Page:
Knowing SQL syntax, creating complex queries, and using advanced
functionalities are not everything. The highest quality of developers’ services
means more than knowledge about programming language.
This time I would like to write a few words about three subjects which will
help you as a developer to increase the quality of your services and make you more
professional and efficient in this industry: code review, SQL best practices
and smart deployments.
What is code review? A code review is a process where one or more developers analyze a teammate’s code, identifying bugs, logic errors, and overlooked edge cases.
Why do we do code reviews?
· Increasing Code Quality
No developer is perfect, but everyone is different and has a unique perspective. The main advantage of code review is decreasing the number of bugs and logical errors. This is a big time and money saver. It was proven by HP in 80’s that code reviews save more money than fixing defects after they were found by customers.
Code reviews are an important part of that learning process for both the reviewer and the reviewee. Even if there are no bugs in the code, you can exchange your experience with another developer in this little brainstorm and provide the best possible solution.
· Knowledge Exchange
When new developers get onboarded on a new project, code reviews help them to understand the structure of the code faster. This is also a great opportunity to share knowledge about new code with the rest of the team – the better knowledge about product developers have, the easier is next development. In some cases, it is a good idea to invite a support team for code review as well if knowledge about changes will help them in their work.
How to review code?
- Review fewer than 400 lines of code at a time
- Take your time. Inspection rates should under 500 LOC per hour
- Do not review for more than 60 minutes at a time
- Use checklists
- Choose the right tool
How to prepare for code review?
- Put comments in your code – It is much easier to review a change if it is commented meaningfully
- Format your code – No “oneliners”, proper indents, just write nice to read code
- Find a subject matter expert – SME should be familiar with the area of the change and should be able to evaluate your code from both perspectives technical and logical.
- Prepare yourself for presenting the business and technical background of the change – be ready to describe your change in simple words and give some business background to a reviewer to allow a faster understanding of a change.
Every company and every developer’s team is a better place when a code review is practiced.
SQL best practices
- Multiline code – no „oneliners”, multiline code is much easier to see changes and it is very good practice from a code versioning point of view.
- Indentation/Alignment – it is much easier to read and understand a code when it is indented and aligned properly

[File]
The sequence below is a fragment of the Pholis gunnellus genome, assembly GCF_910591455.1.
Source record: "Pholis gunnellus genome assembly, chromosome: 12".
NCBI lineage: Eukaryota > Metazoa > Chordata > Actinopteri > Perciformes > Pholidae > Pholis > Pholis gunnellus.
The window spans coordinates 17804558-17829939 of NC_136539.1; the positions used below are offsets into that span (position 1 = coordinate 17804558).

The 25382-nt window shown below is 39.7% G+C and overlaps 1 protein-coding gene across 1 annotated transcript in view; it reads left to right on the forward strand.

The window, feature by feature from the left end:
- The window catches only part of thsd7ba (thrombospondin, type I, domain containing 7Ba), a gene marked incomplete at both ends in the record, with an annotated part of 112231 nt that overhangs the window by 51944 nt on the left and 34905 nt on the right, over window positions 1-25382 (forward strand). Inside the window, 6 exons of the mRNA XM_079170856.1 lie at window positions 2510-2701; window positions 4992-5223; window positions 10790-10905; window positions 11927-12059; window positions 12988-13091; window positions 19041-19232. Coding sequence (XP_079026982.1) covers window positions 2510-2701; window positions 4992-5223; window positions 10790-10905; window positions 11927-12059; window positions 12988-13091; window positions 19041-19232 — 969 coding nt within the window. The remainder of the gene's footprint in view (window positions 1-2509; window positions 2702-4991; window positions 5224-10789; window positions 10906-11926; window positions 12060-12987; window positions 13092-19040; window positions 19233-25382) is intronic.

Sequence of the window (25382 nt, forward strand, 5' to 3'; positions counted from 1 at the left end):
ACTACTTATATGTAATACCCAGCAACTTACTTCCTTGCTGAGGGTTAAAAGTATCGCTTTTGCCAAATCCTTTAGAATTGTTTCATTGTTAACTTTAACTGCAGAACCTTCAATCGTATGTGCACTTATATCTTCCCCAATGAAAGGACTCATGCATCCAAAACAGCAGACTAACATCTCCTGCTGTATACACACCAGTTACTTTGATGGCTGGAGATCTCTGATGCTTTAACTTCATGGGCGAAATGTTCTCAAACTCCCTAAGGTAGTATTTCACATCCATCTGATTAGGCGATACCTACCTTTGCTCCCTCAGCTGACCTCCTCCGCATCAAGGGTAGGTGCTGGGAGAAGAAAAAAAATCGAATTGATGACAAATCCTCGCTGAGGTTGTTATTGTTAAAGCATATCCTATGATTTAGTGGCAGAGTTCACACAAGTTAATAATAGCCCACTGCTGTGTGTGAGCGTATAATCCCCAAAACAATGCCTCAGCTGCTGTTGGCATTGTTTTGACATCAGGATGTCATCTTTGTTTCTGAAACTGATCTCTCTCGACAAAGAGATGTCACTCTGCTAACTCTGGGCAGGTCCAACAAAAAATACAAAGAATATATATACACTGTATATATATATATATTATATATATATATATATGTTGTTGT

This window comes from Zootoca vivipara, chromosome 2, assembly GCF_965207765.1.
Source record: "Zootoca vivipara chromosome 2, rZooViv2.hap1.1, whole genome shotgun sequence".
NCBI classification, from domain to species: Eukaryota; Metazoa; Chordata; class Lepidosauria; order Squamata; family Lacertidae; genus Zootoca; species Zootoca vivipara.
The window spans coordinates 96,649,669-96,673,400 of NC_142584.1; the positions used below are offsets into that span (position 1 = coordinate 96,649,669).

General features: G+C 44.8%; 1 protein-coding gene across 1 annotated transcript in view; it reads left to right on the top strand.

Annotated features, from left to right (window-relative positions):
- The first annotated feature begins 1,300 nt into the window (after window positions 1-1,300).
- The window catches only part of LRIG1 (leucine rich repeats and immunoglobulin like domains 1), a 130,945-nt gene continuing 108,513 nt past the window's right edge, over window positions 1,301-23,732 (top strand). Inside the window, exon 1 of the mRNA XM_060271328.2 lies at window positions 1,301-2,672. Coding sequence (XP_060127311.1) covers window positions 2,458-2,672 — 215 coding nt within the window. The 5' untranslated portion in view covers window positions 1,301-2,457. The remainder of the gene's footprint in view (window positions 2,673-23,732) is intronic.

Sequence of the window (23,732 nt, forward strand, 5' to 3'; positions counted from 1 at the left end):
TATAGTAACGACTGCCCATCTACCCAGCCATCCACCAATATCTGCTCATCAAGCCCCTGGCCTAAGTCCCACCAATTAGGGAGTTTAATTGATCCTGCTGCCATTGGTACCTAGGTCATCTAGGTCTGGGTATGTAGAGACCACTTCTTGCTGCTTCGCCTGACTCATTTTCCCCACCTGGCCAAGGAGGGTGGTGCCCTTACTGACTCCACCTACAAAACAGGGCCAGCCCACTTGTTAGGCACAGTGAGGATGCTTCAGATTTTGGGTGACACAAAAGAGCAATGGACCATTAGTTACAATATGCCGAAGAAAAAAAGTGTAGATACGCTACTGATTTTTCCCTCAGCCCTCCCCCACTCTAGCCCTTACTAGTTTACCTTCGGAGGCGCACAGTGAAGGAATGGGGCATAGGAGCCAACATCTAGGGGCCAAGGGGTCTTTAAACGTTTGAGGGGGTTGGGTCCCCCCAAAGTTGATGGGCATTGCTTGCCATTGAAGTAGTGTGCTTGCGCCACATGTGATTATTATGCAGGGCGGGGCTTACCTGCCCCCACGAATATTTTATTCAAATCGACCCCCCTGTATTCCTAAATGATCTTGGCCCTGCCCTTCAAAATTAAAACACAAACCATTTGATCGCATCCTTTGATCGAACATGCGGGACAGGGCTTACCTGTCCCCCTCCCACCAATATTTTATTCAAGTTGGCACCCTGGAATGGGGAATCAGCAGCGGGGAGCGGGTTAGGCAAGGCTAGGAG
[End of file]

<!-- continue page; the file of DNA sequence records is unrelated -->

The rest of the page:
- Modularize Code (e.g. CTE) – this is more bugproof and professional if your code is modularized properly, i.e. according to business logic
- Naming Convention
- Letter-casing – you should use a coherent and consistent naming convention in your whole code, this is the next proof of high quality and professionalism
- Descriptive Names – it is important for other developers and for authors to use descriptive names of objects, variables, etc. Who will remember after a year what the “proc1”, “proc2” and “var1“ and “var2” do?
- Simplify Code (e.g. temporary procedures) – make your code the simplest possible. If you need to repeat some operations in your code, create a temporary procedure for this. If you need to use some set of data multiple times try to use a temporary table for it. Do not copy and paste the same part of the code many times.
- Write Useful Comments – meaningful comments are very important for many people: developers, reviewers, release managers, and support team members. This is not a big effort to put some comments in a code but you can save a lot of time and money for people in the future. This is just a high quality code, a high quality service.
Have you ever wondered what is a good way to deploy your SQL code to a database server? How to do it smart if you don’t have any CI/CD or deployment automation in your project? To handle multi-object deployments and eliminate potential issues coming from manual deployment? How to do smart deployments in SQL Server? The answer is: deployment script that uses SQLCMD. If you are already managing your code properly in your local machine, you can create deployment scripts by pointing to proper files from your filesystem. Then you can be sure, that no object was changed during deployment script creation. The very helpful and important rule is to create code that is runnable in every environment. In other words – your code should be universal. Then your deployment script can be universal. In this situation, you are able to make a bug-free, multi-object deployments with one click.
Developers’ professionalism is more than the ability to write code. It matters how this code looks like, and how it is stored if version history and documentation exist. Good code review, good looking code, good comments causing less regression, less effort on support the product. All those things (and more) drive every project to higher quality, efficiency and customer satisfaction.